Abeona

(82 words)

Author(s): Graf, Fritz (Columbus, OH)
[German version] Roman ‘special deity’ which according to Varro (ant. rer. div. 116 Cardauns) is mentioned in Christian polemic (Tert. Ad nat. 2,11; Aug. civ. 4,21) together with Adeona, and is derived from abire or adire. According to Varro both are deities of childhood; the etymological derivation probably refers to the first attempts to walk. The problems associated with all   indigitamenta apply to the name. Graf, Fritz (Columbus, OH) Bibliography B. Cardauns, M. Terentius Varro. Antiquitates rerum divinarum II (commentary), 1976, 206.

Gaia

(507 words)

Author(s): Graf, Fritz (Columbus, OH)
[German version] (Γαῖα, Γῆ; Gaîa, ). Greek personification of the earth as the basis of all existence; her name can be interpreted possibly in Indo-European as ‘she who gives birth’ [1]. From Hesiod (Theog. 117ff.), she is seen in theogonic poetry as a primal power, who first gave birth to  Uranus, the sky, and Pontus, the Sea, then became the mother of the subsequent generation of deities as well as that of a number of monsters, whose birth even posed a threat to the order of Zeus ( Giants,  Typho…

Hygieia

(306 words)

Author(s): Graf, Fritz (Columbus, OH)
[German version] (Ὑγίεια; Hygíeia). Personification of health and one of the daughters of  Asclepius and  Epione (along with  Aceso, Iaso and Panacea); she has no independent mythology. While her sisters incorporate various forms of healing in their names (Greek iáomai, akéomai), H. is the personification of ‘health’ itself. As such, by the late 5th cent. BC she began to displace the rest of her family, at least in cultic significance (Aristid. 38,22). In cult worship, she is usually the only one invoked together with Asclepius and ma…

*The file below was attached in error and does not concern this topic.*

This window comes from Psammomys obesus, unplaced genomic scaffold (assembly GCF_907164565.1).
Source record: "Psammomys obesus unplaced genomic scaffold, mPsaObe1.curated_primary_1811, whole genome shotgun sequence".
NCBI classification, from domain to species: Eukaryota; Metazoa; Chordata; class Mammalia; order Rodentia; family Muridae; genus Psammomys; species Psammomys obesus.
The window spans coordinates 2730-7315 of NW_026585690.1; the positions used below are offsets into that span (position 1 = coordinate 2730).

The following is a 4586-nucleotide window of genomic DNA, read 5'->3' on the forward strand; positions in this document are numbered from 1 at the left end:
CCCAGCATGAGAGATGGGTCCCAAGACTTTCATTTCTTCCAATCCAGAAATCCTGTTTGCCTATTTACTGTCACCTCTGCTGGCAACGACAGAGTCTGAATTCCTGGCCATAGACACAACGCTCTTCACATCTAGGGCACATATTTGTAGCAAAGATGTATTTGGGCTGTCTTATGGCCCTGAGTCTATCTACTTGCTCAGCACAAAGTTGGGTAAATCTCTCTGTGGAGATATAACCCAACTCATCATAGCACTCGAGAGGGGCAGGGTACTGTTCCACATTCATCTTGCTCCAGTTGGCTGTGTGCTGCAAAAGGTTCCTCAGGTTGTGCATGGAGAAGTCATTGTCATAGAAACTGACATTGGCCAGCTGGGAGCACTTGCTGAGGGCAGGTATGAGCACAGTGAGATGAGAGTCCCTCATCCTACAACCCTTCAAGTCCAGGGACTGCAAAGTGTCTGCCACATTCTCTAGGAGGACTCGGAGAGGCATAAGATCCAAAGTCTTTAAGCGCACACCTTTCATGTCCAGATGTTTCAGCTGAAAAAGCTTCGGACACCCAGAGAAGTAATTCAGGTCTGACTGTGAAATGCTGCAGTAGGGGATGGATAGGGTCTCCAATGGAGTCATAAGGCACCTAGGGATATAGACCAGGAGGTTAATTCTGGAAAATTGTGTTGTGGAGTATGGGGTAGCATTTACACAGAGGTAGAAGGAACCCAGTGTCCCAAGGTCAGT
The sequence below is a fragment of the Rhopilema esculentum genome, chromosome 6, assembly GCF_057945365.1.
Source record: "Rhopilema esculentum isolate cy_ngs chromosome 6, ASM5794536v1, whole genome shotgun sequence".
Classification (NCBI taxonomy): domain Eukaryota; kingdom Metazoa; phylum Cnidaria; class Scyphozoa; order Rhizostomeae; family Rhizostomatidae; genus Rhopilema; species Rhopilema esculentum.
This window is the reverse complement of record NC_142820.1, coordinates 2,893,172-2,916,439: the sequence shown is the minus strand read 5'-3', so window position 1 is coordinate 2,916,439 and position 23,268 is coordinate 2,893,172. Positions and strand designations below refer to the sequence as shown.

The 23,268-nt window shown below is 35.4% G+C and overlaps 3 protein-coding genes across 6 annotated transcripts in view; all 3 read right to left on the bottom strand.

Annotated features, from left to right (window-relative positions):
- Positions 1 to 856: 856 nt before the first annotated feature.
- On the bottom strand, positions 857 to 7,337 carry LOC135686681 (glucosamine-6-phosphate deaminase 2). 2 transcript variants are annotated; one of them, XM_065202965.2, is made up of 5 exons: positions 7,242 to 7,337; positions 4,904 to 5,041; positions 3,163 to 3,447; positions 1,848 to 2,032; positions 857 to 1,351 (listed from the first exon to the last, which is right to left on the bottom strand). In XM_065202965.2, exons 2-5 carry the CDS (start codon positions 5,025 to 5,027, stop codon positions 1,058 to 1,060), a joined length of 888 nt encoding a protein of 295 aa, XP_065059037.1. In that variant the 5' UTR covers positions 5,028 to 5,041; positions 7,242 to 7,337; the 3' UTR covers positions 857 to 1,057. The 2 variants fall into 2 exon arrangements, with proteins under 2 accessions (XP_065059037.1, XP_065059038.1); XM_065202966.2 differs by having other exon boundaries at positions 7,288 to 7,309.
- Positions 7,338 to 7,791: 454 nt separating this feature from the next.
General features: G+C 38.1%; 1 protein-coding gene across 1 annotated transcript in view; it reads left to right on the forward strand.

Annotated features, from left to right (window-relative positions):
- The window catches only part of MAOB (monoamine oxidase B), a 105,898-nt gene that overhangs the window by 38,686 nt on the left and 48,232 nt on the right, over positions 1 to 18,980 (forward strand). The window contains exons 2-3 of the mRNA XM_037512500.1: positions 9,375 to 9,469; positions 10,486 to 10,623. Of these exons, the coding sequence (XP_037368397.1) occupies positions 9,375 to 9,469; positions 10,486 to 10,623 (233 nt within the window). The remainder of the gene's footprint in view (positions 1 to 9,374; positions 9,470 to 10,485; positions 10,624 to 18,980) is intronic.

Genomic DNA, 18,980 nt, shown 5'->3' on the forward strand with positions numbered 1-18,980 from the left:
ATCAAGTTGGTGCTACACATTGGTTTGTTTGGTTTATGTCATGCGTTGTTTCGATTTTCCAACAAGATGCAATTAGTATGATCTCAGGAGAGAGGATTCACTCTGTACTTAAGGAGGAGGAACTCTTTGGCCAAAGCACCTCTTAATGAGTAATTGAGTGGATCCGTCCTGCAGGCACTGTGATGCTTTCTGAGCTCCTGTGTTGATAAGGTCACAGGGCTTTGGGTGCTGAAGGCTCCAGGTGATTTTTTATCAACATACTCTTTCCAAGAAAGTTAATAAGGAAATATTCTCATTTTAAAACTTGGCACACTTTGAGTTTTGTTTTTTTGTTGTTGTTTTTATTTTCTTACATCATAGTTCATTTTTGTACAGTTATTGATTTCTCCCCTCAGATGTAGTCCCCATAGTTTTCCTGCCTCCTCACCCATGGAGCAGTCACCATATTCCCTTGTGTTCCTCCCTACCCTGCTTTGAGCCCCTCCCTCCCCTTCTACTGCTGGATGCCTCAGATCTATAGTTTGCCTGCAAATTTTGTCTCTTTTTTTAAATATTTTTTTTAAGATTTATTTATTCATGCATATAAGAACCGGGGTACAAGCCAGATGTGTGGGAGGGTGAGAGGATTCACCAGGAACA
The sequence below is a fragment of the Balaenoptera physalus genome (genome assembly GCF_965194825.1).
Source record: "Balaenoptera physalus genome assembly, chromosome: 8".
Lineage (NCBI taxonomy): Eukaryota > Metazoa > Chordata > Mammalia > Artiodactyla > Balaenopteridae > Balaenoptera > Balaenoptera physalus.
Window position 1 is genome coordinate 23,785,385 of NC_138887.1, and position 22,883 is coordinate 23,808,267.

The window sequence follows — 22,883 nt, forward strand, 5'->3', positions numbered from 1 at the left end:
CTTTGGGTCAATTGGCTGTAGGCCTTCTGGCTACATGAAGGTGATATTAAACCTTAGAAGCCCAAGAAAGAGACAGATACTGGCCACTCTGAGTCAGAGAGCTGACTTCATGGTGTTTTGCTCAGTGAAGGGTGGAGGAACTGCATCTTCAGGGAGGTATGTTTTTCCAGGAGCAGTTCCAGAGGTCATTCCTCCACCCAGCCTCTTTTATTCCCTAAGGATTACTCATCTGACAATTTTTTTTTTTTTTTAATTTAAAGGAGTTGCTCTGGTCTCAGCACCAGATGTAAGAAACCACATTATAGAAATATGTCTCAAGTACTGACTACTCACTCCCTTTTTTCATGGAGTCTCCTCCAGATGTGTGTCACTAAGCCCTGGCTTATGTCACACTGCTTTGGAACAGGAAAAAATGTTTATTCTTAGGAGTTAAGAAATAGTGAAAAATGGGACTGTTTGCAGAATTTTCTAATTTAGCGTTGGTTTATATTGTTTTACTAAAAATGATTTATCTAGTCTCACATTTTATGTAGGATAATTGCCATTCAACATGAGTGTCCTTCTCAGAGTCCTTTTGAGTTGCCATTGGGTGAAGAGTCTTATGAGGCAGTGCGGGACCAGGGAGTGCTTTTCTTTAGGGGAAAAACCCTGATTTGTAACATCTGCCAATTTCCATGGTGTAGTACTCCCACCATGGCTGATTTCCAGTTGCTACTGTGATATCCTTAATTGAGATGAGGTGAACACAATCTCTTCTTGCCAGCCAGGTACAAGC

Delius

(193 words)

Author(s): Graf, Fritz (Columbus, OH)
[German version] (Δήλιος; Dḗlios). Epithet of  Apollo, indicating his association with the island of  Delos: he was born there, and along with  Leto and  Artemis had a central cult site there. D. is as frequent an epiclesis for Apollo as  Pythius, which indicates his association with  Delphi. Whereas there are many cases where the cult of a divinity named Pythius was established (i.e. sanctioned) by the Delphic oracle, there is no comparable institution on Delos: the epiclesis D. is more the expres…